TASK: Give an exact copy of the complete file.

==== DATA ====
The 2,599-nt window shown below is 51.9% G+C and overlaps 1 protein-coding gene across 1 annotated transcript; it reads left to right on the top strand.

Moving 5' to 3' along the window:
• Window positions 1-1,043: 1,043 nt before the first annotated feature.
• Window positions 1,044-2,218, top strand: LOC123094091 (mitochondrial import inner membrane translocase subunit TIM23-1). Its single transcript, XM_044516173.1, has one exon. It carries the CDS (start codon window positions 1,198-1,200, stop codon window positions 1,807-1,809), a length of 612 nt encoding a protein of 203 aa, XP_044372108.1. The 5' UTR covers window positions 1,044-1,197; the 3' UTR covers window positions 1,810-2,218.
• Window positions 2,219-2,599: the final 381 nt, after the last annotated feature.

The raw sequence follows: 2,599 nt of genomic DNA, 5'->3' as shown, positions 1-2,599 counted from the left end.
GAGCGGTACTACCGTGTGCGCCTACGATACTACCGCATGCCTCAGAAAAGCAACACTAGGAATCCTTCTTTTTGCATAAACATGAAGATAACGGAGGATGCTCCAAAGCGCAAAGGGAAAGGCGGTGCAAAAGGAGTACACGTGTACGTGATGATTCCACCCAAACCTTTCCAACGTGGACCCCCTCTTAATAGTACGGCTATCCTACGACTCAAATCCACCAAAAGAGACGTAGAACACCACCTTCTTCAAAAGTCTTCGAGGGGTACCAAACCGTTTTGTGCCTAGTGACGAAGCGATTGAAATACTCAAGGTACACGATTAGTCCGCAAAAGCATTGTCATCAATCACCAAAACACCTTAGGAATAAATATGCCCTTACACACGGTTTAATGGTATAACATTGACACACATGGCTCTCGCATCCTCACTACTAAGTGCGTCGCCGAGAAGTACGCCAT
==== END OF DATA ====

The 2,599-nt window shown below is 51.9% G+C and overlaps 1 protein-coding gene across 1 annotated transcript; it reads left to right on the top strand.

Moving 5' to 3' along the window:
• Window positions 1-1,043: 1,043 nt before the first annotated feature.
• Window positions 1,044-2,218, top strand: LOC123094091 (mitochondrial import inner membrane translocase subunit TIM23-1). Its single transcript, XM_044516173.1, has one exon. It carries the CDS (start codon window positions 1,198-1,200, stop codon window positions 1,807-1,809), a length of 612 nt encoding a protein of 203 aa, XP_044372108.1. The 5' UTR covers window positions 1,044-1,197; the 3' UTR covers window positions 1,810-2,218.
• Window positions 2,219-2,599: the final 381 nt, after the last annotated feature.

The raw sequence follows: 2,599 nt of genomic DNA, 5'->3' as shown, positions 1-2,599 counted from the left end.
GAGCGGTACTACCGTGTGCGCCTACGATACTACCGCATGCCTCAGAAAAGCAACACTAGGAATCCTTCTTTTTGCATAAACATGAAGATAACGGAGGATGCTCCAAAGCGCAAAGGGAAAGGCGGTGCAAAAGGAGTACACGTGTACGTGATGATTCCACCCAAACCTTTCCAACGTGGACCCCCTCTTAATAGTACGGCTATCCTACGACTCAAATCCACCAAAAGAGACGTAGAACACCACCTTCTTCAAAAGTCTTCGAGGGGTACCAAACCGTTTTGTGCCTAGTGACGAAGCGATTGAAATACTCAAGGTACACGATTAGTCCGCAAAAGCATTGTCATCAATCACCAAAACACCTTAGGAATAAATATGCCCTTACACACGGTTTAATGGTATAACATTGACACACATGGCTCTCGCATCCTCACTACTAAGTGCGTCGCCGAGAAGTACGCCAT